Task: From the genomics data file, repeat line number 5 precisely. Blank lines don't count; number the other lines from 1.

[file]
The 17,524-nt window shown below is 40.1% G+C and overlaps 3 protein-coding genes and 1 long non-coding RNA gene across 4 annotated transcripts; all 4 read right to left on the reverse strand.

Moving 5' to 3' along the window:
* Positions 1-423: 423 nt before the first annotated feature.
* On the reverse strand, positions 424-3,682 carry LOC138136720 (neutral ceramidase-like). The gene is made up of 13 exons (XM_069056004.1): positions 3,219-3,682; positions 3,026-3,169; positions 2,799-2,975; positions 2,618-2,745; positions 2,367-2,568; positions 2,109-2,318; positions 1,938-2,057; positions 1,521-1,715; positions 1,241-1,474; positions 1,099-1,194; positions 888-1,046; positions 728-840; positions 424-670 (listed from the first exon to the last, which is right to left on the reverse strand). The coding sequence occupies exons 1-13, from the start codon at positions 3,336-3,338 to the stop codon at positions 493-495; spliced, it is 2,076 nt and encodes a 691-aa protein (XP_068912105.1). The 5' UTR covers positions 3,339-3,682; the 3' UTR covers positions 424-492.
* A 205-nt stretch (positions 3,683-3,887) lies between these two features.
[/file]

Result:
* A 205-nt stretch (positions 3,683-3,887) lies between these two features.